It is hard to get noir right. If not done right, the movie will just be another thriller with stylishly dressed people carrying tommy guns. When it is too perfect, it will turn into a parody. Gangster Squad manages to stay in the middle. It is a movie that doesn’t know which direction it wants to head. Director Ruben Fleischer seems to be fighting with himself in not turning the flick into a live-action cartoon just like Dick Tracy.
Gangster Squad takes place in the late 1940s Los Angeles. Mobster Mickey Cohen (Sean Penn) controls the city with an empire built on gambling, prostitution and drugs. His power and money has given him the means to bribe almost all members of the law enforcement and justice systems. This is why he is conducting his illegal business with impunity.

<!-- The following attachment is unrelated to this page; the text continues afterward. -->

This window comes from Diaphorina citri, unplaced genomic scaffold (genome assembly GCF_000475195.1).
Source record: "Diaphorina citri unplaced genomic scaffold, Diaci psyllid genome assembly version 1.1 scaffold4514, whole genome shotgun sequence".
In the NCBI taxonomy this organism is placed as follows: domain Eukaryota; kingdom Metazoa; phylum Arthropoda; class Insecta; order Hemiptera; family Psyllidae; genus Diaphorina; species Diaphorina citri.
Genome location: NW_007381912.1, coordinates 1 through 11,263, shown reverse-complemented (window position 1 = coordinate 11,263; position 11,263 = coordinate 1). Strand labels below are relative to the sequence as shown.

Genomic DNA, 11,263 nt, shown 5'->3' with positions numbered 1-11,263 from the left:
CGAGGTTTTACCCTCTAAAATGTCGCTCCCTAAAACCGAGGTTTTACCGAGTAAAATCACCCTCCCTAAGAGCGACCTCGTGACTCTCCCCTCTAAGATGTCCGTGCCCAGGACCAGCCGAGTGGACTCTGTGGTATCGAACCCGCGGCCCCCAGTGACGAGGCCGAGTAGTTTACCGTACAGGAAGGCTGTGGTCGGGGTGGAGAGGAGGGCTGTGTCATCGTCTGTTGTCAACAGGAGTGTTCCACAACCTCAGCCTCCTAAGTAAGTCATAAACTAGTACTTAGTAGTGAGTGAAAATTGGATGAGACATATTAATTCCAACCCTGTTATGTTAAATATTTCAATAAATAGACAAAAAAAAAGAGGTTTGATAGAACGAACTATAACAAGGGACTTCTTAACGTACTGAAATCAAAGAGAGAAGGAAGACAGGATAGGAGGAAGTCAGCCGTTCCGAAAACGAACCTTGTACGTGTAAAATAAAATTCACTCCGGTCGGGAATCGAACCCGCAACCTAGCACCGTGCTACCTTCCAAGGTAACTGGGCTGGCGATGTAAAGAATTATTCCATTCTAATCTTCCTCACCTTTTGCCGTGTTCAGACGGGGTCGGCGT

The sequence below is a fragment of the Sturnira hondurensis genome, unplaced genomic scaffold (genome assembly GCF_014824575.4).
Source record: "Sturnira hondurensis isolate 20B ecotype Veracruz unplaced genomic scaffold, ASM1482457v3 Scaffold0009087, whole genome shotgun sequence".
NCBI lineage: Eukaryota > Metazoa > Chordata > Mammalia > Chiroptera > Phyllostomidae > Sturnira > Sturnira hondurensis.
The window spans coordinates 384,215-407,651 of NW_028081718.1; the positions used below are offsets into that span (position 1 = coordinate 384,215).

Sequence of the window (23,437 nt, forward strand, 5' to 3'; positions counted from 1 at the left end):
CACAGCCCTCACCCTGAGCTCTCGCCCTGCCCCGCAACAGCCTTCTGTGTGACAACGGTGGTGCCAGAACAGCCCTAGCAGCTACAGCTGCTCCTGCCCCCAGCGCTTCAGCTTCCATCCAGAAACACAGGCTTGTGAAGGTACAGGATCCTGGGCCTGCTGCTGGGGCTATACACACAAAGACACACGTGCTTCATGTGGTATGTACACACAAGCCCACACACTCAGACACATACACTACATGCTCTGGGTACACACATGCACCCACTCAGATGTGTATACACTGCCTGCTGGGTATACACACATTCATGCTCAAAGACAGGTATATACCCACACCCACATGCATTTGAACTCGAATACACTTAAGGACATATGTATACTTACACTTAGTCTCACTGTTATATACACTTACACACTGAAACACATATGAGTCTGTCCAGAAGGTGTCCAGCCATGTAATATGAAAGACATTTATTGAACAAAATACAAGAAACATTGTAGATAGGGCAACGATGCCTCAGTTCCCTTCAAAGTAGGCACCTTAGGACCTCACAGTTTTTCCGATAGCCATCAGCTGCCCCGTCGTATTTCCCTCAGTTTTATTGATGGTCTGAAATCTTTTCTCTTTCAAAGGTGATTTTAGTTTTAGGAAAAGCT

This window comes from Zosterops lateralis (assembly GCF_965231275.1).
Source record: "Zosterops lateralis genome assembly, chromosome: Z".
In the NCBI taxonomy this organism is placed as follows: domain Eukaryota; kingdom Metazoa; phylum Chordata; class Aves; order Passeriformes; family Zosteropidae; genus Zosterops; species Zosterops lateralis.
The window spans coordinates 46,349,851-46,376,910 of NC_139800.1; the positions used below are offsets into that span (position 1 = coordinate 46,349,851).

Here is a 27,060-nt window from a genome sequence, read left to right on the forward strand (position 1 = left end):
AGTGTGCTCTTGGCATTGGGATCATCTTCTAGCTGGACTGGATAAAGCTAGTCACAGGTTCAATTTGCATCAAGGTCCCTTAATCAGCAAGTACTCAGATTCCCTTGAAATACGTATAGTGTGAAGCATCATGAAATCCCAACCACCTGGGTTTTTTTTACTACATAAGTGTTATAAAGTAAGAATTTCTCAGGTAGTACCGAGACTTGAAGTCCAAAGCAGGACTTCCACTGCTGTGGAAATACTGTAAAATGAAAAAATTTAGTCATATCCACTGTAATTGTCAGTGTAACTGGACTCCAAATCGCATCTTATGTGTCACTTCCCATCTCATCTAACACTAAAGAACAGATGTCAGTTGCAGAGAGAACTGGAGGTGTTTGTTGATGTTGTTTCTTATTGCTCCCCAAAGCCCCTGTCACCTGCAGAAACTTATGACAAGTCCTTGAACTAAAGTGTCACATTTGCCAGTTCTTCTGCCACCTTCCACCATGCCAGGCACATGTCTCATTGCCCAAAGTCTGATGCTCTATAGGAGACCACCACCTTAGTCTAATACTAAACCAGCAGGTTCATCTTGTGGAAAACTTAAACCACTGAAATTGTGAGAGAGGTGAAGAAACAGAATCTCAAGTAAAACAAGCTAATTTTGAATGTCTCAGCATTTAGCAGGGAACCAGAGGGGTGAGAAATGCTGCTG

Chief of police (Nick Nolte) doesn’t want to lose his city to the mob ring and assigns Sergeant John O’Mara (Josh Brolin) to assemble a covert force to engage in guerrilla warfare against Cohen in the hopes of taking apart his operations. And this is how the Gangster Squad is born.
The screenplay by Will Beall is based on the book by Paul Lieberman. It gives a glimpse into the members of the squad. Sergeant Jerry Wooters (Ryan Gosling) is the ladies’ man yet he falls in love with the first woman he has set his eyes on in the movie. Officer Coleman Harris (Anthony Mackie) is the black cop who wants to get rid of drugs in his neighborhood. Officer Max Kennard (Robert Patrick) is the old man of the group. He brings along his partner, the Mexican Navidad Ramirez (Michael Pena). Lastly, there’s Officer Conway Keeler (Giovanni Ribisi) who is a family man and tech expert of the squad.
Gangster Squad features all modern filmmaking gimmicks, such as freeze-frams, slow-motion, long tracking shots, and a digitized car chase. It also has a lot of gore. The movie is sleek and pretty on the outside that you might not notice its void on the inside.